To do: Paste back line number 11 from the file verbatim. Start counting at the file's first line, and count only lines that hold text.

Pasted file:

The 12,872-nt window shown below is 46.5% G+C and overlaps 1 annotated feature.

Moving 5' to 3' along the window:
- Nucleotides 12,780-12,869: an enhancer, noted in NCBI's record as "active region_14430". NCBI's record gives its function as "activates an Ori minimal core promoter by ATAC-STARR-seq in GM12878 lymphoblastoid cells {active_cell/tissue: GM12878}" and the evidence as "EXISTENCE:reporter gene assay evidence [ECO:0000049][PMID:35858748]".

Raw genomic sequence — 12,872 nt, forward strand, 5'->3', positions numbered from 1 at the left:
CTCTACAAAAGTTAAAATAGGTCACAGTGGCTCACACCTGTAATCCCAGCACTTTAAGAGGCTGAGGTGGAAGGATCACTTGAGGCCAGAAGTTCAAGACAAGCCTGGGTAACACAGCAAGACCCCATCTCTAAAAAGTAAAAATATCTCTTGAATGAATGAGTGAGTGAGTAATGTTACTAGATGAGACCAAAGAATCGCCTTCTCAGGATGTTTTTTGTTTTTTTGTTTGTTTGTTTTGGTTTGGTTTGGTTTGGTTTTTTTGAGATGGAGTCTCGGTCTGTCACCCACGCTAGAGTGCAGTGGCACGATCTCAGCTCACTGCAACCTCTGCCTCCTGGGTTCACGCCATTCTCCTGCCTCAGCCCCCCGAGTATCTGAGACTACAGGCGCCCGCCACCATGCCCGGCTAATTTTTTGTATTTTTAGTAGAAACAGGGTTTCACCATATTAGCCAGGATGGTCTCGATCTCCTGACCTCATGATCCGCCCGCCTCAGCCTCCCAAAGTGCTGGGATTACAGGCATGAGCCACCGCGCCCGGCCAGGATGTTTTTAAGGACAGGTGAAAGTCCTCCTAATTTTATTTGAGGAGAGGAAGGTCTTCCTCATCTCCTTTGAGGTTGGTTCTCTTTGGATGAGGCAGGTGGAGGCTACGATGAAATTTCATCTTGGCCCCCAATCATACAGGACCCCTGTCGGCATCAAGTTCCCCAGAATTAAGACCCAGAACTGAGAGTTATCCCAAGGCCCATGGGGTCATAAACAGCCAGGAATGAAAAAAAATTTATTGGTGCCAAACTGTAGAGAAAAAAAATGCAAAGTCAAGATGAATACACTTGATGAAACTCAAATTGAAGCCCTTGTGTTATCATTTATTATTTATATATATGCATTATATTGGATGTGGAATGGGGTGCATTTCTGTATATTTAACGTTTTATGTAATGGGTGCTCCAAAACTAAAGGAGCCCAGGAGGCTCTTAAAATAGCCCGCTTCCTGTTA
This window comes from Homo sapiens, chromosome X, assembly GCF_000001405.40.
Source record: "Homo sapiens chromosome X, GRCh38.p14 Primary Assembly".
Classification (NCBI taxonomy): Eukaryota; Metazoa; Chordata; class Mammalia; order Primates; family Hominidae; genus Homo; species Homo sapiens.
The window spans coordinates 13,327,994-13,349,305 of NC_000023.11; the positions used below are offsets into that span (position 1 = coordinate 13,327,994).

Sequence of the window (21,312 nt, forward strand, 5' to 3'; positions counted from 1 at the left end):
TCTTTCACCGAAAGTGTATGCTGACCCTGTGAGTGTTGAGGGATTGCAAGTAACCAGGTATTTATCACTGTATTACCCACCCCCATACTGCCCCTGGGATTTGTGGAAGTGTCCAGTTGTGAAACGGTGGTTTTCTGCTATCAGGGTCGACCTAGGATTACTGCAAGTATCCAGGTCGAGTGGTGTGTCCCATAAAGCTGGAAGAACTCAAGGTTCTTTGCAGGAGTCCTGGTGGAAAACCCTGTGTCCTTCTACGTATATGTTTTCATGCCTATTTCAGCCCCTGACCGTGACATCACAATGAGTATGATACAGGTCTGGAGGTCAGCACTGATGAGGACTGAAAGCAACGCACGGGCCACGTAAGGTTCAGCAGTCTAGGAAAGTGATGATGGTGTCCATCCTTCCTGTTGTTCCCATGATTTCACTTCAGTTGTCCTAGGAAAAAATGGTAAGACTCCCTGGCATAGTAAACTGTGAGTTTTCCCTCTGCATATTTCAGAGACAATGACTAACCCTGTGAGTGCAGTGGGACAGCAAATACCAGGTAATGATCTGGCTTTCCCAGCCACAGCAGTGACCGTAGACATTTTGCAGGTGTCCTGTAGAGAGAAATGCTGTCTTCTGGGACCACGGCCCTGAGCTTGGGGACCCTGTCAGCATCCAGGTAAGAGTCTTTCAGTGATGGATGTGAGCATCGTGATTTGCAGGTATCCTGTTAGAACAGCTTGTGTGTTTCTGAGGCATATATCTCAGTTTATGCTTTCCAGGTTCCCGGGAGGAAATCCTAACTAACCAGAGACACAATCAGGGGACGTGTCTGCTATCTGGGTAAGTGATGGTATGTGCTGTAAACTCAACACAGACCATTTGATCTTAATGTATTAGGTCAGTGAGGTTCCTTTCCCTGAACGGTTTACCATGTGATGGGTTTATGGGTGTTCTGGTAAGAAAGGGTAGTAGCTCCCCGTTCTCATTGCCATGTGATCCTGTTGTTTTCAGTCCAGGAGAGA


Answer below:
TCTTTCACCGAAAGTGTATGCTGACCCTGTGAGTGTTGAGGGATTGCAAGTAACCAGGTATTTATCACTGTATTACCCACCCCCATACTGCCCCTGGGATTTGTGGAAGTGTCCAGTTGTGAAACGGTGGTTTTCTGCTATCAGGGTCGACCTAGGATTACTGCAAGTATCCAGGTCGAGTGGTGTGTCCCATAAAGCTGGAAGAACTCAAGGTTCTTTGCAGGAGTCCTGGTGGAAAACCCTGTGTCCTTCTACGTATATGTTTTCATGCCTATTTCAGCCCCTGACCGTGACATCACAATGAGTATGATACAGGTCTGGAGGTCAGCACTGATGAGGACTGAAAGCAACGCACGGGCCACGTAAGGTTCAGCAGTCTAGGAAAGTGATGATGGTGTCCATCCTTCCTGTTGTTCCCATGATTTCACTTCAGTTGTCCTAGGAAAAAATGGTAAGACTCCCTGGCATAGTAAACTGTGAGTTTTCCCTCTGCATATTTCAGAGACAATGACTAACCCTGTGAGTGCAGTGGGACAGCAAATACCAGGTAATGATCTGGCTTTCCCAGCCACAGCAGTGACCGTAGACATTTTGCAGGTGTCCTGTAGAGAGAAATGCTGTCTTCTGGGACCACGGCCCTGAGCTTGGGGACCCTGTCAGCATCCAGGTAAGAGTCTTTCAGTGATGGATGTGAGCATCGTGATTTGCAGGTATCCTGTTAGAACAGCTTGTGTGTTTCTGAGGCATATATCTCAGTTTATGCTTTCCAGGTTCCCGGGAGGAAATCCTAACTAACCAGAGACACAATCAGGGGACGTGTCTGCTATCTGGGTAAGTGATGGTATGTGCTGTAAACTCAACACAGACCATTTGATCTTAATGTATTAGGTCAGTGAGGTTCCTTTCCCTGAACGGTTTACCATGTGATGGGTTTATGGGTGTTCTGGTAAGAAAGGGTAGTAGCTCCCCGTTCTCATTGCCATGTGATCCTGTTGTTTTCAGTCCAGGAGAGA